Barry W. Ponticello, Renee C. St. Clair, England, Ponticello & St. Clair, San Diego, CA, Seth P. Waxman, Paul R. Q. Wolfson, David M. Lehn, Christopher Asta, Edward Williams, Drew Van Denover, Wilmer Cutler Pickering Hale and Dorr LLP, Washington, DC, for Petitioner.
[139 S.Ct. 2278] By granting federal courts jurisdiction over maritime and admiralty cases, the Constitution implicitly directs federal courts sitting in admiralty to proceed "in the manner of a common law court." Exxon Shipping Co. v. Baker, 554 U.S. 471, 489-490, 128 S.Ct. 2605, 171 L.Ed.2d 570 (2008). Thus, where Congress has not prescribed specific rules, federal courts must develop the "amalgam of traditional common-law rules, modifications of those rules, and newly created rules" that forms the general maritime law. East River S. S. Corp. v. Transamerica Delaval Inc., 476 U.S. 858, 864-865, 106 S.Ct. 2295, 90 L.Ed.2d 865 (1986). But maritime law is no longer solely the province of the Federal Judiciary. "Congress and the States have legislated extensively in these areas." Miles v. Apex Marine Corp., 498 U.S. 19, 27, 111 S.Ct. 317, 112 L.Ed.2d 275 (1990). When exercising its inherent common-law authority, "an admiralty court should look primarily to these legislative enactments for policy guidance." Ibid. We may depart from the policies found in the statutory scheme in discrete instances based on long-established history, see, e.g., Atlantic Sounding Co. v. Townsend, 557 U.S. 404, 424-425, 129 S.Ct. 2561, 174 L.Ed.2d 382 (2009), but we do so cautiously in light of Congresss persistent pursuit of "uniformity in the exercise of admiralty jurisdiction." Miles, supra, at 26, 111 S.Ct. 317 (quoting Moragne v. States Marine Lines, Inc., 398 U.S. 375, 401, 90 S.Ct. 1772, 26 L.Ed.2d 339 (1970)).
This case asks whether a mariner may recover punitive damages on a claim that he was injured as a result of the unseaworthy condition of the vessel. We have twice confronted similar questions in the past several decades, and our holdings in both cases were based on the particular claims involved. In Miles, which concerned a wrongful-death claim under the general maritime law, we held that recovery was limited to pecuniary damages, which did not include loss of society. 498 U.S. at 23, 111 S.Ct. 317. And in Atlantic Sounding, after examining centuries of relevant case law, we held that punitive damages are not categorically barred as part of the award on the traditional maritime claim of maintenance and cure. 557 U.S. at 407, 129 S.Ct. 2561. Here, because there is no historical basis for allowing punitive damages in unseaworthiness actions, and in order to promote uniformity with the way courts have applied parallel statutory causes of action, we hold that punitive damages remain unavailable in unseaworthiness actions.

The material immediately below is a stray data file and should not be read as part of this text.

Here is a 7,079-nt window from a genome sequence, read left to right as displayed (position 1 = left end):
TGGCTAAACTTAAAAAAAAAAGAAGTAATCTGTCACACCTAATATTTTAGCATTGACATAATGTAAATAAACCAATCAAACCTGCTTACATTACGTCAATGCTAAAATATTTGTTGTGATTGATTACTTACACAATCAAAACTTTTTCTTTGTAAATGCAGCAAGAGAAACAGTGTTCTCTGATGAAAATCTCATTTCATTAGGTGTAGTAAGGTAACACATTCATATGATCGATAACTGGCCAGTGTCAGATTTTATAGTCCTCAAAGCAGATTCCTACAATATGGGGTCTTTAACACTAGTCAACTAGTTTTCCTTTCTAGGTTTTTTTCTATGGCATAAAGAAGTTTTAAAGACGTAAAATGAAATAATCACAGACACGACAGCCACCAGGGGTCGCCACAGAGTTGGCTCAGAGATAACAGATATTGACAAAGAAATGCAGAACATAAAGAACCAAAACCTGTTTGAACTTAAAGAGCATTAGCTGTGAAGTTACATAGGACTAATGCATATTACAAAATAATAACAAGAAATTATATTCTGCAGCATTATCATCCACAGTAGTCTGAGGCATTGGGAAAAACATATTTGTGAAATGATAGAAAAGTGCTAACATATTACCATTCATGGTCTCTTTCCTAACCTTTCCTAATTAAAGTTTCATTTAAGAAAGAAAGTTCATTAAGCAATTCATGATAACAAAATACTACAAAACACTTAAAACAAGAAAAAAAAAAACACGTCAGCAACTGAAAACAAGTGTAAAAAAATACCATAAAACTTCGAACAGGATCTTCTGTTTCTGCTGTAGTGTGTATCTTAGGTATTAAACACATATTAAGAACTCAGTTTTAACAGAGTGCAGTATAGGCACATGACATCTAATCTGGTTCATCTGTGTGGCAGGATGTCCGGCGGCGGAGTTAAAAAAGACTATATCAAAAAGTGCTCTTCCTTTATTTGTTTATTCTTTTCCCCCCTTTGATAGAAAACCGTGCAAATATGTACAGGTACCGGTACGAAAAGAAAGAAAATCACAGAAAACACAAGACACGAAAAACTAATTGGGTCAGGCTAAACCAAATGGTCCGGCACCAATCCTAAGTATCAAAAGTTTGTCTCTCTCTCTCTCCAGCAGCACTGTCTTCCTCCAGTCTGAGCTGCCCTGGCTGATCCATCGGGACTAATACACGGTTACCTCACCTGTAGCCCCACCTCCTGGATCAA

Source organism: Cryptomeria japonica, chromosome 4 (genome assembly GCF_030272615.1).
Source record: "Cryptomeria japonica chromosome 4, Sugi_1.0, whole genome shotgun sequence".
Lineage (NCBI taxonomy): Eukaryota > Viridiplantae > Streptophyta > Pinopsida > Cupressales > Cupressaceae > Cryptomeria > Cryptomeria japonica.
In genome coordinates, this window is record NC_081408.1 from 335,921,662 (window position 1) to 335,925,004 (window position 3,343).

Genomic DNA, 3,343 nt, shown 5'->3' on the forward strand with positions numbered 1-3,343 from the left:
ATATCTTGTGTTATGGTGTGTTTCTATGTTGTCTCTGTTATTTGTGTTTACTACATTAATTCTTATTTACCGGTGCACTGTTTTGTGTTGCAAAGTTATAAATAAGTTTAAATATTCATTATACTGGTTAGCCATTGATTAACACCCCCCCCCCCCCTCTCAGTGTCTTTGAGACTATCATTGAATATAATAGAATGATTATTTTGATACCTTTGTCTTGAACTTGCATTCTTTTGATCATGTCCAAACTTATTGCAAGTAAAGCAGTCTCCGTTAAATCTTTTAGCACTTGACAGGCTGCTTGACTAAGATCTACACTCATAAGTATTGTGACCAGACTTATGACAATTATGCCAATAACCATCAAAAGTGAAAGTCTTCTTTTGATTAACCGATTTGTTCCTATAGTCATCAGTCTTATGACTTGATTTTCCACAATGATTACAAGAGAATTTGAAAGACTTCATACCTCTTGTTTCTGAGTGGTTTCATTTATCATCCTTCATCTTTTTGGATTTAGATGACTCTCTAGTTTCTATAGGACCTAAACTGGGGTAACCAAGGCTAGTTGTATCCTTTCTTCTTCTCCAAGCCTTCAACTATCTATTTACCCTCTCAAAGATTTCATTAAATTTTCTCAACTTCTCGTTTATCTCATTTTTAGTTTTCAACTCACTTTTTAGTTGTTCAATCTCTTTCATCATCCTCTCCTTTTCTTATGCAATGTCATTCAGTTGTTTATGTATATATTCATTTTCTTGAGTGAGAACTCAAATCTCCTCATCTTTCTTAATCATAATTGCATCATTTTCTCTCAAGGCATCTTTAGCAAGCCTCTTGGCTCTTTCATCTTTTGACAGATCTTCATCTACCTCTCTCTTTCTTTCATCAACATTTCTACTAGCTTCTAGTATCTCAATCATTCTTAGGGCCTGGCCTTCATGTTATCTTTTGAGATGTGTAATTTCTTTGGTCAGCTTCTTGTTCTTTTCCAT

In order to determine the remedies for unseaworthiness, we must consider both the heritage of the cause of action in the [139 S.Ct. 2279] common law and its place in the modern statutory framework.
The seamans right to recover damages for personal injury on a claim of unseaworthiness originates in the admiralty court decisions of the 19th century. At the time, "seamen led miserable lives." D. Robertson, S. Friedell, & M. Sturley, Admiralty and Maritime Law in the United States 163 (2d ed. 2008). Maritime law was largely judge-made, and seamen were viewed as "emphatically the wards of the admiralty." Harden v. Gordon, 11 F.Cas. 480, 485 (No. 6,047) (CC Me. 1823). In that era, the primary responsibility for protecting seamen lay in the courts, which saw mariners as "peculiarly entitled to"— and particularly in need of— judicial protection "against the effects of the superior skill and shrewdness of masters and owners of ships." Brown v. Lull, 4 F.Cas. 407, 409 (No. 2,018) (CC Mass. 1836) (Story, J.).1
Courts of admiralty saw it as their duty not to be "confined to the mere dry and positive rules of the common law" but to "act upon the enlarged and liberal jurisprudence of courts of equity; and, in short,...